How can you help
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Poaching elephants and rhinos for ivory and horn is devastating wild populations with the trust working within the field to protect all animals under threat. By donating you will help hundreds of thousands of wild animals through more anti-poaching units, mobile vet teams, aerial surveillance and the orphan rehabilitation.
I have loved this charity from the moment I saw this TV series and I have followed it for 12 years donating money, sharing information and hopefully spreading the word even here. There are people out there that do not realise the work that goes on in the field they have rescued rhinos, giraffe, emu and hundreds of other species including the elephant, going through the same rehabilitation process.
Trump and his administration will remove restrictions on importing African Elephant trophies from Zimbabwe and Zambia meaning people will soon be able to hunt endangered elephants with a US Fish and Wildlife Service spokesman stating the “move will allow two African countries to include US sport hunting as part of their management plans for elephants and allow them to put much needed revenue back into conservation”. There are less than 415,000 African elephants left in the wild and are listed as part of the U.S Endangered Species Act that requires the US government to protect this species in other counties. As a zookeeper, I find this to be incredibly painful to understand when as a community we spend every day trying to educate the public on the plight of animals in the wild and what we need to do to help them. Why lift the ban? Why allow for this to happen? Do we want to see a species disappear because someone enjoyed shooting it? People hate zoos but are not prepared to look at the bigger picture and see the fight that we as keepers are fighting every day. Trump and his administration lifting this ban will inevitably have a devastating effect on already decimated elephant populations.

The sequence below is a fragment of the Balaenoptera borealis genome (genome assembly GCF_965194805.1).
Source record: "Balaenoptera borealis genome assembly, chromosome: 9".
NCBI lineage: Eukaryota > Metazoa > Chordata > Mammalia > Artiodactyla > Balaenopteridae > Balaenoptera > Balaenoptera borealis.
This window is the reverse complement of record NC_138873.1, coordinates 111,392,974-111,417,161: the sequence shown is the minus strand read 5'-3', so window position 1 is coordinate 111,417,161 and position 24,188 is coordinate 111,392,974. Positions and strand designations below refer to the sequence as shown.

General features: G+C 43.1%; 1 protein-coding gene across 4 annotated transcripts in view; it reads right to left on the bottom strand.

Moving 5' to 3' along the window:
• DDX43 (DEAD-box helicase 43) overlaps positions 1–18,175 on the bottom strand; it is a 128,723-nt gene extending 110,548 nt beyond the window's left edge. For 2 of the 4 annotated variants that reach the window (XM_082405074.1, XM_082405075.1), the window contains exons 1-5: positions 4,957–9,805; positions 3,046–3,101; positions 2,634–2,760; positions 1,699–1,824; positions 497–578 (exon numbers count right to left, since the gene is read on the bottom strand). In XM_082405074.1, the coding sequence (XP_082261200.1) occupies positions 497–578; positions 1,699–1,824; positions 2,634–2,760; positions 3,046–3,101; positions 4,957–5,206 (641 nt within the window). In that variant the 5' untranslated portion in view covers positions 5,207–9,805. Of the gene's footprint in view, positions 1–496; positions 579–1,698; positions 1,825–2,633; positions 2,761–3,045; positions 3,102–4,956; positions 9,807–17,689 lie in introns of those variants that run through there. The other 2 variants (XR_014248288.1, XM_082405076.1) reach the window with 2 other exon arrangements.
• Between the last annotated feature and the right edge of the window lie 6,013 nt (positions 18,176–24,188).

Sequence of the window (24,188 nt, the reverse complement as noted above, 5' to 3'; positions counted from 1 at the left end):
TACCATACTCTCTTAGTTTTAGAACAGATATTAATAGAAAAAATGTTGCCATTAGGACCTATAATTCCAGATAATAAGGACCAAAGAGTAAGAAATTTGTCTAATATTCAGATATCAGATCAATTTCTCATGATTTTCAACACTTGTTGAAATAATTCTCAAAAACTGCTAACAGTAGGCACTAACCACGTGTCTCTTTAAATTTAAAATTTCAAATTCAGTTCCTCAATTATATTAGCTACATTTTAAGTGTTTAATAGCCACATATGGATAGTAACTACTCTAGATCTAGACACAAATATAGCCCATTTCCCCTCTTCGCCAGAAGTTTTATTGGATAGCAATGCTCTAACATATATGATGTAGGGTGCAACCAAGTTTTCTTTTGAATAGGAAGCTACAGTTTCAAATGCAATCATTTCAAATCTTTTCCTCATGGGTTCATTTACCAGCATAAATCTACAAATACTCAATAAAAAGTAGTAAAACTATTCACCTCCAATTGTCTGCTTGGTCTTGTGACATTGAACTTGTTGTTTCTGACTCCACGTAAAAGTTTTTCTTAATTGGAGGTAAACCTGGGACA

Is there any hope left for one of the world’s most iconic species? Or are we just fighting a losing battle?